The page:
Expanding Medication-Assisted Recovery Services & Building a Stronger Recovery‐Oriented System for Substance Use Disorder Treatment in Maine
CCSME conducted a planning process to identify strategies for expanding access to Medication-Assisted Recovery (MAR) to support a goal of creating a statewide, networked system of care in Maine for people with Substance Use Disorder (SUD) with a focus on improving care for uninsured and vulnerable populations. The project began with an assessment of current statewide and regional efforts to expand access to MAR services, aiming to identify key program elements that have contributed to the success of, and/or presented challenges to offering and expanding MAR services. It also included an assessment of policy opportunities for expanding access to MAR services, including payment, treatment, and legislative policies, and a review of pending relevant Maine legislation and successful policy initiatives in other states.
As part of this process, we convened key stakeholders to provide input on developing a plan for expanding access to MAR services and creating a statewide, networked system of care for SUD. The ultimate goal of the project was to produce an initial plan outlining potential options for expanding access to a consistent, statewide set of high-quality MAR services in Maine and identifying a range of potential funding sources to support the costs of implementing the proposed plan, as well as looking at opportunities to leverage existing funding sources.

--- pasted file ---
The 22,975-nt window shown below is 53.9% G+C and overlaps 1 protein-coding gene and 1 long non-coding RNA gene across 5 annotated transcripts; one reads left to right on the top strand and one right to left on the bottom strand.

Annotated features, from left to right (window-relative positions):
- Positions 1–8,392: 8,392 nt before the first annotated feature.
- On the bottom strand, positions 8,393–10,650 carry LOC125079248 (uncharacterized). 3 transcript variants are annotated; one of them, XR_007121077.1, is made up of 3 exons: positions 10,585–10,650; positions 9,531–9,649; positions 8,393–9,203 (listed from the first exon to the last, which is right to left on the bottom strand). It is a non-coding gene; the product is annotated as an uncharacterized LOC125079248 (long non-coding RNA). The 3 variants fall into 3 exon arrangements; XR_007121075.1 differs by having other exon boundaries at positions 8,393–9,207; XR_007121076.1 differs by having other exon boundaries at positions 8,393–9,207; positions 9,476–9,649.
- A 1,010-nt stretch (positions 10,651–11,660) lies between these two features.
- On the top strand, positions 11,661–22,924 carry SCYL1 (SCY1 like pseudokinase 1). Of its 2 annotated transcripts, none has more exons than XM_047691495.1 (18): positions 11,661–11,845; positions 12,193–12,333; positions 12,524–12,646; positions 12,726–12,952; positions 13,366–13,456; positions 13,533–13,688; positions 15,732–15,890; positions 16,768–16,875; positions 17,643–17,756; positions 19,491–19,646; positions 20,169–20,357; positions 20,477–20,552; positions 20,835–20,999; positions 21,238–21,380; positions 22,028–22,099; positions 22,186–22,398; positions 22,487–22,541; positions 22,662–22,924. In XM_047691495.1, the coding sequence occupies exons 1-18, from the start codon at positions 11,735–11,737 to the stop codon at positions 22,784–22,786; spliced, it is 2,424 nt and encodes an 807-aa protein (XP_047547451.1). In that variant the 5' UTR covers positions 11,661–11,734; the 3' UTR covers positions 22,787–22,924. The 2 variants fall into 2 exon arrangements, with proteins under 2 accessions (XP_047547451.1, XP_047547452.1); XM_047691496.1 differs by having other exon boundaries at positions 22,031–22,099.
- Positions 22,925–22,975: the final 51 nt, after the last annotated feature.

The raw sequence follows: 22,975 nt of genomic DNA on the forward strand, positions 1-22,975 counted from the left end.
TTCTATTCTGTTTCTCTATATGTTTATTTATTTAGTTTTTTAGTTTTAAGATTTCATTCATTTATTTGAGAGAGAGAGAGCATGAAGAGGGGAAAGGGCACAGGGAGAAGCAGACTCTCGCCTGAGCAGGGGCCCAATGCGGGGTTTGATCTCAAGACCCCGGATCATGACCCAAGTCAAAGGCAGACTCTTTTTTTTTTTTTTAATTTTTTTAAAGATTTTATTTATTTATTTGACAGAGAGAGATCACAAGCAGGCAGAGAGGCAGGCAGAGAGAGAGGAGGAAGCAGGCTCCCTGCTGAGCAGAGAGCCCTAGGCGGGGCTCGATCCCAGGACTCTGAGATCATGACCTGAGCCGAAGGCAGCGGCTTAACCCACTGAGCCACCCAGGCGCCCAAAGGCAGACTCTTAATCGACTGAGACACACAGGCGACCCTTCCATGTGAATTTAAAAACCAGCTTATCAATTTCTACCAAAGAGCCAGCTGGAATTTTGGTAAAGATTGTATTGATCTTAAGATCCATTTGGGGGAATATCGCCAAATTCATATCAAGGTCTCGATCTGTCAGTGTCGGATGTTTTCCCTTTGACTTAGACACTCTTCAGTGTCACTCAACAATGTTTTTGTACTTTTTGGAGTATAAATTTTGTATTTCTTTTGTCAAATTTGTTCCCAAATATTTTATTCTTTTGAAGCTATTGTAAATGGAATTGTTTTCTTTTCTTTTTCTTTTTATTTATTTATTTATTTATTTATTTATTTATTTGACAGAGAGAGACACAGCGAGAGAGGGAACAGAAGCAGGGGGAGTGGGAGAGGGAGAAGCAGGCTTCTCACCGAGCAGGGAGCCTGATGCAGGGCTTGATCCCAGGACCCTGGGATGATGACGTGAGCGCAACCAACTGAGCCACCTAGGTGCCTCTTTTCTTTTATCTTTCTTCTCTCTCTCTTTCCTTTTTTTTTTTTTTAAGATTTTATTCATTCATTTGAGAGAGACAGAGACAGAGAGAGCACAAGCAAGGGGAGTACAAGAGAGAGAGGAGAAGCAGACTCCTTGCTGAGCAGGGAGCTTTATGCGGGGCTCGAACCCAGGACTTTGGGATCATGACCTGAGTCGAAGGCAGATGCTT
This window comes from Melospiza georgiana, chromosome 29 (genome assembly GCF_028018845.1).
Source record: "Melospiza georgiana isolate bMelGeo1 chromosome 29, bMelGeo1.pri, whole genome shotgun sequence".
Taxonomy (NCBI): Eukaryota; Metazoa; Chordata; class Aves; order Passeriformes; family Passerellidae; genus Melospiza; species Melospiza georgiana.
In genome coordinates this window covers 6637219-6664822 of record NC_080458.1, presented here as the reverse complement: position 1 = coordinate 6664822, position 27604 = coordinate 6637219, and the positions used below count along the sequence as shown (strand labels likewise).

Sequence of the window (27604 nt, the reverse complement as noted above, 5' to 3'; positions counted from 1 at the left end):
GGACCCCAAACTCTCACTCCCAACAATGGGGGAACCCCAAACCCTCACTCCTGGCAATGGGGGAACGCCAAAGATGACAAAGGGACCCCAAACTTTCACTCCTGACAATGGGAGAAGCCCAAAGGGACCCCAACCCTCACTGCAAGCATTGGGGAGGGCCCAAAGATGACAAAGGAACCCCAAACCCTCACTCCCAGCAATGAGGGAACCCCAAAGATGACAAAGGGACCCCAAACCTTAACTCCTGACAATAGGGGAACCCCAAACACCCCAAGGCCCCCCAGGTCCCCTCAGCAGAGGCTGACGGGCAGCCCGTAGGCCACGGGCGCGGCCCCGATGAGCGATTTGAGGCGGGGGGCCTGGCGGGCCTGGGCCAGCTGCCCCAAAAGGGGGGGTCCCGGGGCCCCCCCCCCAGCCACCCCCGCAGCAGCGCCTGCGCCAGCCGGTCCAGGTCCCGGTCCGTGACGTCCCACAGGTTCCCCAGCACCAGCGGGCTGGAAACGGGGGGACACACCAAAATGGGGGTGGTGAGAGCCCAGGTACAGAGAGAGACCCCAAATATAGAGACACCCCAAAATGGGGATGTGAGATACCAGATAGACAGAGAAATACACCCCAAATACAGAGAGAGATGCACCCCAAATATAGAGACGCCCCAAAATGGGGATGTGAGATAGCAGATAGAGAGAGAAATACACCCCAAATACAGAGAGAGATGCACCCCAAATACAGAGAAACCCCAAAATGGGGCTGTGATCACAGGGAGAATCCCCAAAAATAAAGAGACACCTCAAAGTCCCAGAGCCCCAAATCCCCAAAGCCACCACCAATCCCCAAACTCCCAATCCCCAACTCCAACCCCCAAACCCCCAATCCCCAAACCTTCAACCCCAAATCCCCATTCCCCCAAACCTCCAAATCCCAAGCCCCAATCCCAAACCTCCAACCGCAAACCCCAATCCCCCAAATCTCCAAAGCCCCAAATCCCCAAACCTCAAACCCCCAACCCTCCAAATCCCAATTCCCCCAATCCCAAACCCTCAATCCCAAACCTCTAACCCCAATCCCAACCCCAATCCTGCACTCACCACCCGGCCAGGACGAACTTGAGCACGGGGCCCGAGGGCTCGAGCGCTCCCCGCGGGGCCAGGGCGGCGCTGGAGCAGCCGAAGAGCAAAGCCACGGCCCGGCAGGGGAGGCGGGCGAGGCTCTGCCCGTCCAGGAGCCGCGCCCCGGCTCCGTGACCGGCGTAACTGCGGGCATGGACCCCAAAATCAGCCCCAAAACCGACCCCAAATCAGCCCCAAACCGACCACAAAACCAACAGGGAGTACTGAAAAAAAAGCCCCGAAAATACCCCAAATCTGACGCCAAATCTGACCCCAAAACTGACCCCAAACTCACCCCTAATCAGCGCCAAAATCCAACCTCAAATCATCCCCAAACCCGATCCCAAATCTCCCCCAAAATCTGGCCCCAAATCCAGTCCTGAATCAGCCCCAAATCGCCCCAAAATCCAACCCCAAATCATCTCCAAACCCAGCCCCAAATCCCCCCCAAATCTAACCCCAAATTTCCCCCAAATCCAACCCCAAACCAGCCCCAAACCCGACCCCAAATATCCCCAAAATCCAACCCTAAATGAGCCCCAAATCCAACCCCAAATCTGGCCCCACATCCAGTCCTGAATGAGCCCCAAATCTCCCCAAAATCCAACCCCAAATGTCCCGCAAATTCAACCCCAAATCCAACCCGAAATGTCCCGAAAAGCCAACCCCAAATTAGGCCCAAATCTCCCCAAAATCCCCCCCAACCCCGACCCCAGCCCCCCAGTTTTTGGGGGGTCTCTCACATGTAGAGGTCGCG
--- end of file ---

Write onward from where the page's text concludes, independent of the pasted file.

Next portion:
Collaborators & Partners
This effort was led by Project Director, Lisa Letourneau MD, MPH, working in partnership with Catherine Chichester at CCSME. Project partners included Eric Haram (Haram Consulting), serving as consultant and content expert in addiction treatment. Key collaborators included Maine Quality Counts (QC) and the Maine Medical Association (MMA), both of which have been strong advocates for addressing the opioid epidemic and have links to medical providers and primary care practices statewide. We also engaged state partners, including leaders from Maine DHHS, MaineCare, Maine SAMHS, and Maine CDC, and partnered with health systems and practices that are building systems to provide MAT services to identify factors that support or detract from their ability to provide such care. Additionally, we partnered with the Maine Alliance for Addiction & Mental Health Services to link with Maine’s SUD treatment community, and the Maine Alliance for Addiction Recovery to link with the recovery community.
Presentation: Maine’s Opioid Epidemic: Building a Stronger, Statewide, Recovery-Oriented System of Care